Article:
Oil traded Tuesday near the previous day's levels but analysts said it remained poised to move higher amid concerns over supplies, growing global demand and other geopolitical issues.
Light, sweet crude for July delivery was up 27 cents on the day at US$134.62 a barrel by noon in Europe in electronic trading on the New York Mercantile Exchage. Earlier, it had risen above US$135.
On Monday, crude futures pulled back from last week's record highs, falling US$4.19 to US$134.35 a barrel on the New York Mercantile Exchange, after the dollar strengthened and Saudi Arabia voiced willingness to meet any increase in demand.
"The market is taking a breather after the very sharp gain last week but it's undeniable we have a strong uptrend in the oil markets. The market is still prone to further price spike," said Victor Shum, an energy analyst with Purvin & Gertz in Singapore.
Shum said supplies could be hit if the current Atlantic hurricane season hurts production in the Gulf of Mexico. There are also still jitters over an Israeli cabinet minister's warning of an attack on Iran if it didn't halt its nuclear program, which sent oil prices sharply up Friday, he said.
That prospect appeared to dissipate over the weekend as Israeli Prime Minister Ehud Olmert distanced himself from the comments and other officials noted that the minister had not been expressing official government policy.
Still, "given the sharp gains we have seen, a further spike to the US$150 level is possible," Shum said.
The jump began Thursday after European Central Bank President Jean-Claude Trichet suggested the bank could increase interest rates in July to counter rising inflation. That sent the dollar falling against the euro. Some investors buy commodities such as oil as a hedge against a weakening dollar.
Crude futures surged 8 percent Friday, touching an all-time high of $139.12 a barrel in after-hours trading.
Prices retreated Monday after the dollar improved against the euro on comments by Treasury Secretary Henry Paulson that he would not rule out intervention to stabilize the U.S. currency. In London, the euro traded at US$1.5506, down from US$1.5652 late Monday in New York.
Saudi Arabia also called for a meeting of oil-producing countries after saying the current price of oil was unjustified. A Saudi minister said the kingdom would work with OPEC to "guarantee the availability of oil supplies now and in the future."
Analyst and trader Stephen Schork, in his Schork Report, suggested those comments cooled the market and "encouraged bulls to lock in some of last week's dubious gains," but left the future direction of prices open adding: "Whether or not the selling continues remains to be seen."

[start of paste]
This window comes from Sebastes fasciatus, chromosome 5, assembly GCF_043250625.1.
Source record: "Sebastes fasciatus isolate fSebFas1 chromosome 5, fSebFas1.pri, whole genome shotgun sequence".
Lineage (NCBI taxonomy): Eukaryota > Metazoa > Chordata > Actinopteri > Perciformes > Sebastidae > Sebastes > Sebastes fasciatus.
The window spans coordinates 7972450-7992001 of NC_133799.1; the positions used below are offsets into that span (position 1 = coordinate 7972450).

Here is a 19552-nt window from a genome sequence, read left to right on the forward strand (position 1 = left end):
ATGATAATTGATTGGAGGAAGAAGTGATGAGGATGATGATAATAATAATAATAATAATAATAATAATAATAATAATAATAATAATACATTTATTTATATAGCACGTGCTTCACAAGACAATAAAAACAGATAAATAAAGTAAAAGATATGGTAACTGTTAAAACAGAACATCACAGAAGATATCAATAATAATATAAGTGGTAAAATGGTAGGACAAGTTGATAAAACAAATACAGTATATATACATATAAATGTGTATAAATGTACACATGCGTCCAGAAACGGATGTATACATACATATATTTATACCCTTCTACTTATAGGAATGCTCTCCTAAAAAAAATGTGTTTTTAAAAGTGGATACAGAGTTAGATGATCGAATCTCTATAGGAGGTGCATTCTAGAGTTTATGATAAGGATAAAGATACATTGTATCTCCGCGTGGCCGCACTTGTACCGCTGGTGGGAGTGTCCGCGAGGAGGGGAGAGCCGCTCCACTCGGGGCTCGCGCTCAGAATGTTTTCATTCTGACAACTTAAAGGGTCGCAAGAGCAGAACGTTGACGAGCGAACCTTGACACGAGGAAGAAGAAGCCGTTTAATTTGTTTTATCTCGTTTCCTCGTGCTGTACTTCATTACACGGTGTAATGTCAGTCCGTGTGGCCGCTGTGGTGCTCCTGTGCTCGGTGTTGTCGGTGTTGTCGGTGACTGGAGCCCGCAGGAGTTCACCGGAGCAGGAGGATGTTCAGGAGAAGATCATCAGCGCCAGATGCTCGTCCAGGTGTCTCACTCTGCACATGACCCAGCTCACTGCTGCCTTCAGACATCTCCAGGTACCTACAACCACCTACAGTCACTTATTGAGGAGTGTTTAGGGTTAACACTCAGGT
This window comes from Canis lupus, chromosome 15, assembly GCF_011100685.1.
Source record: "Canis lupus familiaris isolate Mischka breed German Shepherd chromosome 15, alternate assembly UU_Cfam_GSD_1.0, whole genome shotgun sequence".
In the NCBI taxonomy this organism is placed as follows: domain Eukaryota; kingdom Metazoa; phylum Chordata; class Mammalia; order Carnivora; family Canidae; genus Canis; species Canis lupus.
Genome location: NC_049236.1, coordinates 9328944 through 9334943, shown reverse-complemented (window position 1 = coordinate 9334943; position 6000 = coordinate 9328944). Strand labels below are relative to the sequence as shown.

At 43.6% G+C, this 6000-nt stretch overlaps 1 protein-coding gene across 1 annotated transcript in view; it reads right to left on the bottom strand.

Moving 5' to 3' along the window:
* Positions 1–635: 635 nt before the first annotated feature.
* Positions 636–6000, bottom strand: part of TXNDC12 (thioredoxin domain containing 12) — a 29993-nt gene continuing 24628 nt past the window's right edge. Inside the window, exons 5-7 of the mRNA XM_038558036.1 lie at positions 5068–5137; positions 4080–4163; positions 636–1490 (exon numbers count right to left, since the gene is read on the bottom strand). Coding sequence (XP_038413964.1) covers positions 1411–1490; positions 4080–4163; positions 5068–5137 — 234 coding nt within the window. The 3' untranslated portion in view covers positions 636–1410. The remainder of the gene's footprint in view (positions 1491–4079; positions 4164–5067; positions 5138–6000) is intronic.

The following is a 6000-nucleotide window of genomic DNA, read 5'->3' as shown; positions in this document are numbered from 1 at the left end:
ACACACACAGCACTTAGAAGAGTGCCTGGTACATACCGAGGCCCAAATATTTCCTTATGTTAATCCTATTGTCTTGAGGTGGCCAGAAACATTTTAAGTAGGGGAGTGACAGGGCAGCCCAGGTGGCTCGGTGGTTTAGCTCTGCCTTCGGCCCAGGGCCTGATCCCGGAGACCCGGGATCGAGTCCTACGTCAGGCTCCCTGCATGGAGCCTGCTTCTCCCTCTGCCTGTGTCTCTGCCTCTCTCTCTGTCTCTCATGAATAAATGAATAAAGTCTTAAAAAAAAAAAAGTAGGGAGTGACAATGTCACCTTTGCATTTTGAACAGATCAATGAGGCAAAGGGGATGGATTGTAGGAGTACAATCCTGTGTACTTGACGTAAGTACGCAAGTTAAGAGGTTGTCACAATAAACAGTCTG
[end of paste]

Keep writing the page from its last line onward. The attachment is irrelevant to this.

In Paris, the International Energy Agency lowered its forecast for global oil demand this year amid surging prices, but said Tuesday that lagging supply was knocking markets out of kilter.
"Supply growth so far this year has been poor and higher prices are needed to choke off demand to balance the market," the Paris-based watchdog said in a monthly report.
The agency predicted global oil product demand in 2008 to grow by 0.9 percent, or 800,000 barrels a day, down from the 1.2 percent, or 1 million barrels, forecast earlier.
Other factors supporting oil prices included an explosion last week at a natural gas production facility in Australia, which boosted demand for diesel by that country's mining sector, said Addison Armstrong, director of market research at Tradition Energy in Stamford, Connecticut.
In Nigeria, a major U.S. oil supplier, a strike later this week could take 450,000 barrels in daily oil supplies off the market, Armstrong said. Both events highlight how tight oil supplies are.
Friday's sharp US$10.75 jump in oil prices had some of the hallmarks of a "blow-off top," Armstrong said, or a rapid, explosive run-up in prices that's followed by steep declines. Still, it's far to early to tell for sure.
"You never know you've been in a bubble until it's gone," Armstrong added.
In other Nymex trading, heating oil futures rose just over 2 cents to US$3.8989 a gallon (3.8 liters.) Gasoline prices were up less than a penny to US$3.4017 a gallon while natural gas futures held steady at US$12.609 per 1,000 cubic feet.
July Brent crude fell 63 cents to US$133.28 a barrel on London's ICE Futures Exchange.
Associated Press writer Eileen Ng contributed to this report from Kuala Lumpur, Malaysia.